Spark at the Top

FORTVILLE — Noah Powell doesn’t know what downtime means.

Whether flashing the leather or raking at the plate, where he rarely misses his pitch, the Mt. Vernon senior shortstop is full throttle.

Every play. Every game. All the time.

“He’s just relentless, and I think the other guys see that. He doesn’t get too high or too low out there. He just does what he needs to do,” Mt. Vernon baseball coach Ryan Carr said. “He’s one of those leaders by example. For as gifted as he is, he still works hard at it, and that’s contagious.”

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Referred to as “the guy” by Carr, a label the coach reserves for those considered college ready, Powell has earned his stripes. He’s been named to the All-Hoosier Heritage Conference team twice — both as a sophomore and a junior — and All-Hancock County three straight years.

In the past, Powell showcased his hardball pedigree with speed at the top of the order by swiping a team-best 23 and 22 bases, respectively the past two seasons. This spring, he’s incorporated a power stroke with steady contact for three home runs, including a grand slam, to go with a .389 batting average.

This offseason, however, he added an element, he didn’t plan for — fortitude.

“I can’t say enough about Noah. He’s done everything that needs to happen for this team to be good,” Carr said. “And after coming back from major shoulder surgery, you can’t ask for anything more.”

Unexpected setback

When the 2016 season began, Powell wasn’t sure what to expect.

He was coming off a career-best junior campaign after hitting .432 (38 of 88), scoring a team-high 35 runs, which was second most in the county, and leading the area in stolen bases.

Powell positioned himself to grind out the summer months with a new travel baseball club, Indiana Nitro, after several years affiliated with Indiana Stix.

He was fielding college offers and was eyeing Saint Joseph’s College where he eventually signed this past December.

Then, everything came to a halt.

During a game, Powell made a routine dive up the middle for a ground ball. The impact dislocated his left shoulder, tearing his labrum and chipping a few bones. His summer season was done and his future was uncertain.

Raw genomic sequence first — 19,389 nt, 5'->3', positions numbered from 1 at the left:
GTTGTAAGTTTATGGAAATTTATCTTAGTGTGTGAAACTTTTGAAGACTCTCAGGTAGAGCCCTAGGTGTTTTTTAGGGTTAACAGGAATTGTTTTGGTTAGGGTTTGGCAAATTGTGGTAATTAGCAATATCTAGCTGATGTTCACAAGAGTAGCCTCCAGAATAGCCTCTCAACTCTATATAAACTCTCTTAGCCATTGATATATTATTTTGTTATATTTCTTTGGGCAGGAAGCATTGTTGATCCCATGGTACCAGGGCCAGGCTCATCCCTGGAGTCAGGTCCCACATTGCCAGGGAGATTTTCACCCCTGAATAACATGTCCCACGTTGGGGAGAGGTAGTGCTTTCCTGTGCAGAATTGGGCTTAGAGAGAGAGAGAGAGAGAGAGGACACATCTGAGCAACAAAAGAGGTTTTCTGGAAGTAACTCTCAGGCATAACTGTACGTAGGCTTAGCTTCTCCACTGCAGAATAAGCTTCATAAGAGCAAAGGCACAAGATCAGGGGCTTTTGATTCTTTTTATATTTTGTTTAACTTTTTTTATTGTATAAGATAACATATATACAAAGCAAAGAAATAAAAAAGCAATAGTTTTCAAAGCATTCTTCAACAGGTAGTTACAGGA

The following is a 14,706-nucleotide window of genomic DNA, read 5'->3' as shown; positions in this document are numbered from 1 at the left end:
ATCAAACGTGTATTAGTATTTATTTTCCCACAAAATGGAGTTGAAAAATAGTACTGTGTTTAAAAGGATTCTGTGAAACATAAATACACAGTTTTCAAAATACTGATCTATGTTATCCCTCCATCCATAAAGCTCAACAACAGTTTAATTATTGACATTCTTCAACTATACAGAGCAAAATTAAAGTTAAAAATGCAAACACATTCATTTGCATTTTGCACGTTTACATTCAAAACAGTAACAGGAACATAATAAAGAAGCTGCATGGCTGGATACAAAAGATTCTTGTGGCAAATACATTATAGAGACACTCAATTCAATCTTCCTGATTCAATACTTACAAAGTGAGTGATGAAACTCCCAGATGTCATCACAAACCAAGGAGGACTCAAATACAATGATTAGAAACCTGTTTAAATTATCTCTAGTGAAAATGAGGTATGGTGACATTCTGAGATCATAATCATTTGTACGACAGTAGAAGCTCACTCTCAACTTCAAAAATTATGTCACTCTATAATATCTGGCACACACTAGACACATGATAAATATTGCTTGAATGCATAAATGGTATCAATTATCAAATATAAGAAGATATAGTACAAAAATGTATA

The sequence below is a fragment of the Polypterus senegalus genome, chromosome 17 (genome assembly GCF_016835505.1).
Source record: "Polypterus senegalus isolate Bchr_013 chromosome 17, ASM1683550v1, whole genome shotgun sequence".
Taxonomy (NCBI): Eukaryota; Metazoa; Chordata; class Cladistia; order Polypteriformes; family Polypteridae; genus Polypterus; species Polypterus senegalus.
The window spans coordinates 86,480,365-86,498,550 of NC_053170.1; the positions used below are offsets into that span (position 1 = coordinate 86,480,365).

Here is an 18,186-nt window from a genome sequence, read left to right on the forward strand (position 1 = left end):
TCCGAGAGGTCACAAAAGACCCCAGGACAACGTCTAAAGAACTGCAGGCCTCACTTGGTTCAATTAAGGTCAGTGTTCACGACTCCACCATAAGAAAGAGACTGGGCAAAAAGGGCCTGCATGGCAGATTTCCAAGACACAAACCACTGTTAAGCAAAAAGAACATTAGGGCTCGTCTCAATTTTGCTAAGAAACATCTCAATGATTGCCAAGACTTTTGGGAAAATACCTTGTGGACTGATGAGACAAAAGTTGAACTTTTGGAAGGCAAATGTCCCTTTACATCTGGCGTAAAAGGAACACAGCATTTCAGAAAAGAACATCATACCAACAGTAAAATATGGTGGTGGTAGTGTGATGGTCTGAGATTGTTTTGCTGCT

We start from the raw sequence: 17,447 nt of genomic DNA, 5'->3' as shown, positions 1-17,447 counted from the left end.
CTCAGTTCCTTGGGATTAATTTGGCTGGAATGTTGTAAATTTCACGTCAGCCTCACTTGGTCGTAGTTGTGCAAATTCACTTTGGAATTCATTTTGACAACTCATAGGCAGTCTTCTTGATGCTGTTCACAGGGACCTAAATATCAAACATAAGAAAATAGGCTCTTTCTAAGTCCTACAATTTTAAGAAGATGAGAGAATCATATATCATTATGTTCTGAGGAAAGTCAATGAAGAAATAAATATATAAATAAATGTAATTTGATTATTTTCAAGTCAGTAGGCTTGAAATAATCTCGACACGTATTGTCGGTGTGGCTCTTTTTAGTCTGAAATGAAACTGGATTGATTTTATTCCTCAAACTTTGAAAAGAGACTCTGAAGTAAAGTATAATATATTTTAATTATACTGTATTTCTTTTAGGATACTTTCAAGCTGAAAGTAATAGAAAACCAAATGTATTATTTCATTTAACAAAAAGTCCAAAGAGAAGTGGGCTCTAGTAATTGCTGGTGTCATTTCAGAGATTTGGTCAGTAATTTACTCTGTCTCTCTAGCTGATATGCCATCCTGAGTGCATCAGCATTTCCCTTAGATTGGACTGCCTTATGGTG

Powell had the shoulder repaired Aug. 11 and followed it up with six months of physical therapy and limited baseball activities.

He wasn’t able to field his first ball until late February. Hitting was an ongoing struggle. He came out two weeks before baseball tryouts in March, which was the first time he could really test everything.

“I was a little nervous in the beginning,” Powell said. “Hitting was the hardest part because it was my glove hand, so it wasn’t my throwing arm.”

While uneasy initially, Powell relied on instinct and the support from his coaches and teammates to overcome the situation. He decided to pick himself up and get back at it, just like fellow senior Travis Mason.

“He had it happen to him earlier last season, so I knew what he went through. As soon as it happened, I texted him. He told me to bear in there and keep going,” Powell said. “That helped me a lot, knowing it was possible.”

Hesitant at first

Noah’s older brother Nathan, 20, also tore his labrum while playing baseball.

Separated by two years, the duo climbed the ranks through the Mt. Vernon Optimist baseball leagues while their father, Christopher, coached them.

Noah was first introduced to baseball at the age of 3, joining Nathan’s T-ball team on the fly, a day he still remembers vividly.

The team needed a substitute, and his father looked over at Noah, who happily took the field and entered the lineup wearing a T-shirt and khaki shorts.